The Bystander Effect
In 1964, Kitty Genovese, a 28-year old female, was brutally murdered outside her New York City apartment. Unfortunately, this is not an uncommon occurrence in this city. However, what heightened two social psychologists’, Bibb Latane ; John Darley (1969), interest was that the bystanders who witnessed the attack did not intervene or dial 911 for emergency assistance. As a result, Kitty Genovese died of her inflicted wounds.
The social psychologists deemed this response as the ‘Bystander Effect’; a social psychological phenomenon that refers to situations in which individuals do not offer any means of help in an emergency when other people are present (Latane ; Darley, 1969). The more people who are present at an event, the less likely someone will assist (Latane ; Darley, 1969).
Latane ; Darley (1969) attributed the bystander effect to two major factors: diffusion of responsibility and pluralistic ignorance (para. 10). This occurs when other people think that someone else will intervene and they will not react. Pluralistic ignorance refers to the mentality that since everybody is not reacting to the emergency, their help is not required. When others who are observing fails to respond, people do not feel pressured to take action and assume a response from them is not needed or appropriate. Unfortunately, in Genovese’s situation, the 38 bystanders evoked a disconnect between what we believe is true about ourselves and how we will honestly help under pressure (Latane & Darley, 1969). However, it was found that when there is an emergency, the more bystanders there are, the less it is likely they will help (Latane & Darley, 1969).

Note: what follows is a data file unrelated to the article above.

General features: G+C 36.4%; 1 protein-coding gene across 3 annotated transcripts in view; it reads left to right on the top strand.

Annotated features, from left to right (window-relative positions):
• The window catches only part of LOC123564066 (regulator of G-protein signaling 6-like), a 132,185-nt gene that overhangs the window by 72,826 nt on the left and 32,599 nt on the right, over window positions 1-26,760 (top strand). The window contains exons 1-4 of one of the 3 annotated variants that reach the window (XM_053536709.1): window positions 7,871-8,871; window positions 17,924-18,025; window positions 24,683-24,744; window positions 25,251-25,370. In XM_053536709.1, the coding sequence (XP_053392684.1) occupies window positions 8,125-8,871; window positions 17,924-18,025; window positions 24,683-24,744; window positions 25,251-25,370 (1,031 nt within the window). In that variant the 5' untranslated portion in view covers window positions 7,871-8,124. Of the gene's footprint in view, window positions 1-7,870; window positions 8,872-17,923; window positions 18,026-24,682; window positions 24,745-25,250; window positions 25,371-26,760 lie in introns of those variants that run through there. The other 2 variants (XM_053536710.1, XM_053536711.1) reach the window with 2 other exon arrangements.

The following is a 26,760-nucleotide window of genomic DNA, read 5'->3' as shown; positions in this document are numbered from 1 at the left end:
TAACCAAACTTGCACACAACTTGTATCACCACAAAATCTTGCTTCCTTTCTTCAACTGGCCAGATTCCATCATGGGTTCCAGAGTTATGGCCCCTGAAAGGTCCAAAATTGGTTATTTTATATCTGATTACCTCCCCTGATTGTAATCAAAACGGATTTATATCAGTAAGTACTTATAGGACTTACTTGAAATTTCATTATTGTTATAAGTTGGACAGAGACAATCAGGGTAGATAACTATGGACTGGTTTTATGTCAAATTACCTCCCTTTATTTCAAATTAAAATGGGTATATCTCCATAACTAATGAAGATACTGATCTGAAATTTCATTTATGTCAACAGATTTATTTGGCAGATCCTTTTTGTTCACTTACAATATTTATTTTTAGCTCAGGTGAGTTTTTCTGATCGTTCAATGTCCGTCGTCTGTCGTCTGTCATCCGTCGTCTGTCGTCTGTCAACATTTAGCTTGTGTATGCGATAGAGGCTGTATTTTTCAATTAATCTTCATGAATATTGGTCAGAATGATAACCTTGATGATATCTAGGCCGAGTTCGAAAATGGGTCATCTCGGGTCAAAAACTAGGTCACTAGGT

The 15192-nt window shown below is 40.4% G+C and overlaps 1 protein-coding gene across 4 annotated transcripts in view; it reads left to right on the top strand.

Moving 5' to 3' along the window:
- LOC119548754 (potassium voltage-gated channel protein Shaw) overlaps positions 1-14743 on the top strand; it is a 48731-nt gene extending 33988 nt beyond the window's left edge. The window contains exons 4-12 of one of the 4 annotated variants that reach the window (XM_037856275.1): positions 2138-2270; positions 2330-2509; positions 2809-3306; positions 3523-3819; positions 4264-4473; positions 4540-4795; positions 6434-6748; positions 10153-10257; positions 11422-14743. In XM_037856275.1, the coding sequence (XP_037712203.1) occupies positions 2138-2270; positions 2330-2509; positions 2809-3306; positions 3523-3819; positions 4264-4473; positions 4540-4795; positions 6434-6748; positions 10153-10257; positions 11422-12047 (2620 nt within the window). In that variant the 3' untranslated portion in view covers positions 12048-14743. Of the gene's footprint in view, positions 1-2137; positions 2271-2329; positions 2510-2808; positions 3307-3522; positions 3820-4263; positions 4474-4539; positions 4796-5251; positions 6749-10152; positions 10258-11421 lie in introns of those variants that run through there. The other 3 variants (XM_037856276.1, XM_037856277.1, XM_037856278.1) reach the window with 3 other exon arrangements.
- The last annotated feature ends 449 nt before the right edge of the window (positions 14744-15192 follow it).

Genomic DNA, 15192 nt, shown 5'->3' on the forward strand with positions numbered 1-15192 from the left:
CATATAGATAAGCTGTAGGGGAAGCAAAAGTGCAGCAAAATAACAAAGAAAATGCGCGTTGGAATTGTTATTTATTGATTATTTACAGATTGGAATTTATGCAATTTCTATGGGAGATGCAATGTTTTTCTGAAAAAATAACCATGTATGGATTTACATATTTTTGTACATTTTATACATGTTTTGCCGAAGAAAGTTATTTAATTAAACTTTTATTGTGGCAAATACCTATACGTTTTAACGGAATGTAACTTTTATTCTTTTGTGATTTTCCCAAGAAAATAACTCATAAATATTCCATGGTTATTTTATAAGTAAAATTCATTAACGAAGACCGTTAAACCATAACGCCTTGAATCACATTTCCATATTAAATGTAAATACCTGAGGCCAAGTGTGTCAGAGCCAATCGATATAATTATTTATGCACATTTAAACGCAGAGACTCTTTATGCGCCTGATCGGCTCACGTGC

As a result of the publicized Genovese murder, John Darley and Bibb Latane hypothesized that the more people who witness a crime, the less likely anyone will help. This premise was their framework for the intervention of bystanders that directed the researchers’ experiment relating to a social behavior in a controlled laboratory environment. In testing the proposition, they created a situation in a realistic emergency setting to test its plausibility.